The professors and university mandarins having lunch at an elegant UCLA campus restaurant the other day had no idea that seated inconspicuously among them was a cultural revolutionary. Wearing a knit cap and eating a flank steak, playwright and performance artist Taylor Mac patiently fielded questions about the staggeringly ambitious production that is about to take over Los Angeles.
UCLA’s Center for the Art of Performance is presenting Mac’s chef-d’oeuvre, “A 24-Decade History of Popular Music,” in a four-show series at the Theatre at Ace Hotel beginning Thursday. Broken into six-hour installments spaced out over two weeks, the hallucinatory concert extravaganza is being custom tailored, with local musicians, guest artists and glittery supernumeraries brought in for the occasion.
Mac, a galvanic performer who combines the otherworldly gender fluidity of Ziggy Stardust and the unstoppable razzle-dazzle of a post-modern Liza Minnelli, could easily stop traffic in these groves of academe with a simple change in headdress. The costumes for the 24-hour production, couture concoctions of mad brilliance by the designer known as Machine Dazzle, serve as glittery chrysalises for the astonishing transformations Mac undergoes while leading us decade by decade through American history via the reinterpretation and reframing of our music heritage.
A California native raised in Stockton who lives in New York with an architect husband, Mac examines the nation’s past (from its Revolutionary beginnings through the bloody wreckage of the Civil War to the Civil Rights movement and beyond) through a queer lens, but stresses that the work is not ultimately about identity: “Identity politics is just not interesting enough to me,” Mac said. “That doesn’t mean my identity isn’t declared or referenced. I’m queer, but the work is not about queerness. It’s always there, but it’s not the point.”
Mac, whose preferred pronoun is “judy,” is more playfully subversive than politically correct. The artist’s producing team at Pomegranate Arts requested through CAP’s press representative that gender-specific pronouns be avoided, but Mac seemed more fatigued than fazed when I asked whether there was a difference between Taylor Mac the stage creation and Taylor Mac the white, gay man tucking into a steak before me.
“There is a difference,” Mac said. “Right now, I’m wearing relative man drag. I’m trying to blend in. On stage, I have a responsibility to expose the inner workings. So I say my gender isn’t male or female. My gender is performer and my gender pronoun is ‘judy’ because I wanted a gender pronoun that is an art piece, that makes people pause and consider and laugh because everyone is so uptight about getting it right.”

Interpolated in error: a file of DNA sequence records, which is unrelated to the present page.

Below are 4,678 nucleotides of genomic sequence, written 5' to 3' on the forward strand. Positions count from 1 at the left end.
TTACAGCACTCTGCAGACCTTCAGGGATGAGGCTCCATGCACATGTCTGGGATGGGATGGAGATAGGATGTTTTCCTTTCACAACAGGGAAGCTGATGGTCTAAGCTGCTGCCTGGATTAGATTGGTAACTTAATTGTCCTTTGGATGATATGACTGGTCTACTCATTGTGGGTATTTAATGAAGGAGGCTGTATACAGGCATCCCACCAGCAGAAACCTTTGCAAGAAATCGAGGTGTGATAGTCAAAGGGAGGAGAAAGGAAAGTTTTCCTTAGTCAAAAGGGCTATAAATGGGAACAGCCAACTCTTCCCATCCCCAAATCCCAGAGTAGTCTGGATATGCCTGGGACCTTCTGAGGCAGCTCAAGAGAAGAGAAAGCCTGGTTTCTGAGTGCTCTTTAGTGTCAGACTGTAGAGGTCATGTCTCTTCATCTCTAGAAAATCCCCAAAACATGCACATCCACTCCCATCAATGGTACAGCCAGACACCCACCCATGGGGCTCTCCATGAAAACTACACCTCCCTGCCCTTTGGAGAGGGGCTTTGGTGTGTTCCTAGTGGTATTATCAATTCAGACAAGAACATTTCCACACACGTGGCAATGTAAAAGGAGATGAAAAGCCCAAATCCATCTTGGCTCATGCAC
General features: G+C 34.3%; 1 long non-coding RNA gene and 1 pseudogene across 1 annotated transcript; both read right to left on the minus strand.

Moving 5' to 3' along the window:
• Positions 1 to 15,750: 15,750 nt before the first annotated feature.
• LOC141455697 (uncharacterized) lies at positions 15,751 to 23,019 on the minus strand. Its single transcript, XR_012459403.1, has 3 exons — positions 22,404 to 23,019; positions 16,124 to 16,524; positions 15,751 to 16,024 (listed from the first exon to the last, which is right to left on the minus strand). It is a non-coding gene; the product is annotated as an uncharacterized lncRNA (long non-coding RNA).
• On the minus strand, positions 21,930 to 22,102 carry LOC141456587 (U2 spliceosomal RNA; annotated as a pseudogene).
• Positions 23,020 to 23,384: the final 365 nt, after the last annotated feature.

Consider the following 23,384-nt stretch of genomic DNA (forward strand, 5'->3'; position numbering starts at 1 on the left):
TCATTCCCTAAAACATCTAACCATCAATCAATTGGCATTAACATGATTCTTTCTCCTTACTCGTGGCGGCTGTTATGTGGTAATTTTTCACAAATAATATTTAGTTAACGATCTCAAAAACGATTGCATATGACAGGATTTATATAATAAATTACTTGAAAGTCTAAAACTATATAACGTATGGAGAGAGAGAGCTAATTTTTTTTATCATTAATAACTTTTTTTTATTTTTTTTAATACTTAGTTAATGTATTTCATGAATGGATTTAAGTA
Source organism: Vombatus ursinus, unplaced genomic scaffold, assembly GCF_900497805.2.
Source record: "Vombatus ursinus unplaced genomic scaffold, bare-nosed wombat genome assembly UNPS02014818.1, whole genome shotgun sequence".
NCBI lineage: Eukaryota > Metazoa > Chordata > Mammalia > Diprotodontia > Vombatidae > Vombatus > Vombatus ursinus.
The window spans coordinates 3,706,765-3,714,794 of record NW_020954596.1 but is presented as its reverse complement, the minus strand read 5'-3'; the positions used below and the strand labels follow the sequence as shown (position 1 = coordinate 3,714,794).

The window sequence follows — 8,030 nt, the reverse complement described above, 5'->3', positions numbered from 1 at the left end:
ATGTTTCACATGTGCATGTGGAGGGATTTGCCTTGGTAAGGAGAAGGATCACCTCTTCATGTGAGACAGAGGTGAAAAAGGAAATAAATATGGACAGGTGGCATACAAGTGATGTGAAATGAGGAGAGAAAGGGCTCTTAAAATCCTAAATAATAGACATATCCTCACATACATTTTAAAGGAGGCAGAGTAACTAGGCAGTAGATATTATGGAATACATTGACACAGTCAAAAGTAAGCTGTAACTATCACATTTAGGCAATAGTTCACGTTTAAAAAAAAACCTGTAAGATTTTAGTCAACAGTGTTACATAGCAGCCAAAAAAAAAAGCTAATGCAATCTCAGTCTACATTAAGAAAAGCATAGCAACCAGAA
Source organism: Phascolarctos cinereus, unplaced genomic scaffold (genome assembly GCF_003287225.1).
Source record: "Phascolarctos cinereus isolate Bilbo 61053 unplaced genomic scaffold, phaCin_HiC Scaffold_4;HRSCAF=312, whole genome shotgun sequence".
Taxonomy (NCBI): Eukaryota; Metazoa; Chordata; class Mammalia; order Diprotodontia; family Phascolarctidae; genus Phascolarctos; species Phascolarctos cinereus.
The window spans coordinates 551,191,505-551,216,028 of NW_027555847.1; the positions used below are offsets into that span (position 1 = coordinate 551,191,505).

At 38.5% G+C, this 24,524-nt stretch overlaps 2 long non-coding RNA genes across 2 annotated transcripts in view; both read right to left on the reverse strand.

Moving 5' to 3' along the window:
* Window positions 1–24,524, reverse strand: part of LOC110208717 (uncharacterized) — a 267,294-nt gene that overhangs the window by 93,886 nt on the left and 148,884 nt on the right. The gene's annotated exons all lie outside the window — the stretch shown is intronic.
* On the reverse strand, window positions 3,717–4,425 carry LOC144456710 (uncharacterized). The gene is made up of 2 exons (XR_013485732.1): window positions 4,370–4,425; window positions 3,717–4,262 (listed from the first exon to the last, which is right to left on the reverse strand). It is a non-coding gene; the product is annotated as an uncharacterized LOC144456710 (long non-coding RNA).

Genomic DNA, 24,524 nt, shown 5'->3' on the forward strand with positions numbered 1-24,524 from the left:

With protean magic and fierce cabaret brilliance, Mac slips effortlessly in “A 24-Decade History” not just between the sexes but also between epochs and music styles, animating, appropriating and annotating the country’s patchwork story through its music. USC professor David Román, who is editing a book on Mac, shared his thoughts via email while he was in London preparing his upcoming lecture, “Taylor Mac Sings the Revolution,” at the Royal Central School of Speech and Drama.
“It’s too easy to say that Taylor Mac queers the history of popular music,” Román said. “Mac revives the role of popular music to rally people to resist oppression by showing us how it’s been done time and time again.”
When asked about similarities between “A 24-Decade History” and “Hamilton,” an even more celebrated musical of historical reclamation, Mac explained the difference by way of analogy: “I’m not making Alexander Hamilton gay. I’m looking for the queer person hanging out with Alexander Hamilton and giving him ideas. It’s a different approach.”
That’s not the only difference. Mac praised the “polish” of Lin-Manuel Miranda’s musical and emphasized that this isn’t a “backhanded compliment,” because Mac’s own work, though carefully scripted, is more accommodating of mess, sprawl, chance and chaos. “Perfection” actually gets dissed in the show as the opposite of queerness.
“Content dictates form” is a guiding dictum for the author, a MacArthur grant recipient who wears the award’s “genius” distinction lightly but unmistakably. “The content of the show is about communities building themselves as a result of being torn apart and how that has happened throughout our history,” Mac explained. “And so I thought the form of the show should reflect this experience of a community building itself even as it’s being torn apart by the onslaught of time.”
The audience, in other words, is integral to the act. The exhaustion of this performance journey, more extreme than a Jerry Lewis telethon, isn’t the price one pays for the artistic experience but an inseparable part of a work that is constructed as a communal ritual. Mac has performed the piece in various configurations, including a straight-through 24-hour marathon at St. Ann’s Warehouse in Brooklyn. But whether it’s a three-hour sneak-peek, as was offered at Royce Hall in 2016, or programs of assorted lengths, those in attendance are actively incorporated into the theatrical proceedings. We all become the show.